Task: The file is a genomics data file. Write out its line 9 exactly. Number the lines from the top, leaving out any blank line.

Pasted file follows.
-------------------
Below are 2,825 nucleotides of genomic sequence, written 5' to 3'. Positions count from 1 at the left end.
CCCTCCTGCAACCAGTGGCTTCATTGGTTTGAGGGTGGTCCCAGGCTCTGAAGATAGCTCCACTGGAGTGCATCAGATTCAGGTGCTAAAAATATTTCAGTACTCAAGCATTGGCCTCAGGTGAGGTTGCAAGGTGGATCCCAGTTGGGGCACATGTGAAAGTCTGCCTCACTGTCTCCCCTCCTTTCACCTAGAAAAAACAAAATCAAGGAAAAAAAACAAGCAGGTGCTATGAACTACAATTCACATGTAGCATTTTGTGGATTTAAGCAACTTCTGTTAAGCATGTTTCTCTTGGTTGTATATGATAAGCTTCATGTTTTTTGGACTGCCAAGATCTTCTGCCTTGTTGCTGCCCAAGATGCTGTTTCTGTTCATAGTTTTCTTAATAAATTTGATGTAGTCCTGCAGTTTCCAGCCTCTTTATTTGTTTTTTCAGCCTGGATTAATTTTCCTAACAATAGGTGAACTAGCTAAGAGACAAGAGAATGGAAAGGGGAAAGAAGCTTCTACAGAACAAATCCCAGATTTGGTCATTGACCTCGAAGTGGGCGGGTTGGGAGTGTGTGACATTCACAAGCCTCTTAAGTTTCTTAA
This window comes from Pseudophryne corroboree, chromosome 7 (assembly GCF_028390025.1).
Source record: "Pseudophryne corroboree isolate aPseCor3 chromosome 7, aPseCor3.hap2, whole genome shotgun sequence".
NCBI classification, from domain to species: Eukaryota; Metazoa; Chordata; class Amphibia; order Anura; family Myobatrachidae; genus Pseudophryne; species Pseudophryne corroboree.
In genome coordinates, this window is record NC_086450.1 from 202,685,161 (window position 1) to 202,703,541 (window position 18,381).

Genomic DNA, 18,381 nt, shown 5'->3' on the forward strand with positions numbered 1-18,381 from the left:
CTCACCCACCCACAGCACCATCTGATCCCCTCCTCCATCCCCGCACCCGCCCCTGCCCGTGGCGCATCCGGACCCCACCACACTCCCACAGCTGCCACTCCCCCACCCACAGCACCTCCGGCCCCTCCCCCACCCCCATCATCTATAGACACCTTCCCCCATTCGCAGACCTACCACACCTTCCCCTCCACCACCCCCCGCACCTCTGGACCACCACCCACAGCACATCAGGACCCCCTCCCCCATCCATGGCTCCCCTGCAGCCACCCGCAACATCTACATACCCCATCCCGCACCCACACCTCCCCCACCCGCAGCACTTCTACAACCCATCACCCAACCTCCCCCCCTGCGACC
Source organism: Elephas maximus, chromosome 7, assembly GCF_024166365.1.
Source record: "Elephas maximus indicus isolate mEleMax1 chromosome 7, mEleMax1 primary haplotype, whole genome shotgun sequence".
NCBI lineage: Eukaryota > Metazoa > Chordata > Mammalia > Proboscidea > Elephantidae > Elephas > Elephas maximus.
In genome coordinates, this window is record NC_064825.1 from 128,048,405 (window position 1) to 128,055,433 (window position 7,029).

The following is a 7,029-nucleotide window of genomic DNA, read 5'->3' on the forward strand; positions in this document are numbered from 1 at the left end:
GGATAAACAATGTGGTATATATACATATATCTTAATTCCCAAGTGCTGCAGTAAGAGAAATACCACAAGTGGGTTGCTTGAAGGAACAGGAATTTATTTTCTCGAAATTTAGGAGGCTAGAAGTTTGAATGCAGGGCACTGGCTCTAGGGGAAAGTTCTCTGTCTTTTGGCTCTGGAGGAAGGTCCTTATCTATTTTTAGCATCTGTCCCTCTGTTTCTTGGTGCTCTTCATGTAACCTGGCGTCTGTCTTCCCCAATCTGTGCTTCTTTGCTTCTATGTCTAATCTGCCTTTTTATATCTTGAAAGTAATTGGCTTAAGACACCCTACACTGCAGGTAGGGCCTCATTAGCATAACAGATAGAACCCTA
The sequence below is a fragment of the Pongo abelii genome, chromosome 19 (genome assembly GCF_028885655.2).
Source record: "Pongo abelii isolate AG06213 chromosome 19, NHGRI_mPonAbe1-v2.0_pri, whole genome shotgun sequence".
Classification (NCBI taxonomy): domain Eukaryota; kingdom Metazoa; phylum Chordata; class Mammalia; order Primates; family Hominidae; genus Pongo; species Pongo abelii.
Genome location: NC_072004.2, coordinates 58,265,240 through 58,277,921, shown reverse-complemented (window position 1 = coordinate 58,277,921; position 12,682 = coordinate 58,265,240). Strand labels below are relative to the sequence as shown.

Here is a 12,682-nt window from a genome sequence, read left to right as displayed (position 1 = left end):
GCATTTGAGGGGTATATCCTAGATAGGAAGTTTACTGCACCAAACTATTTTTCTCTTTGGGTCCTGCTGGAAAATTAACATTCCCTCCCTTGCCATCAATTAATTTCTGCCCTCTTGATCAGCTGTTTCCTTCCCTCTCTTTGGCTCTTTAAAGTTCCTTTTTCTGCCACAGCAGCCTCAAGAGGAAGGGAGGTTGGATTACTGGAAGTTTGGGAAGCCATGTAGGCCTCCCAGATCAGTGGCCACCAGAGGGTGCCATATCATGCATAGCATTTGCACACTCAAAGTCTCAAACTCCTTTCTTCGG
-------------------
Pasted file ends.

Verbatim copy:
Source organism: Elephas maximus, chromosome 7, assembly GCF_024166365.1.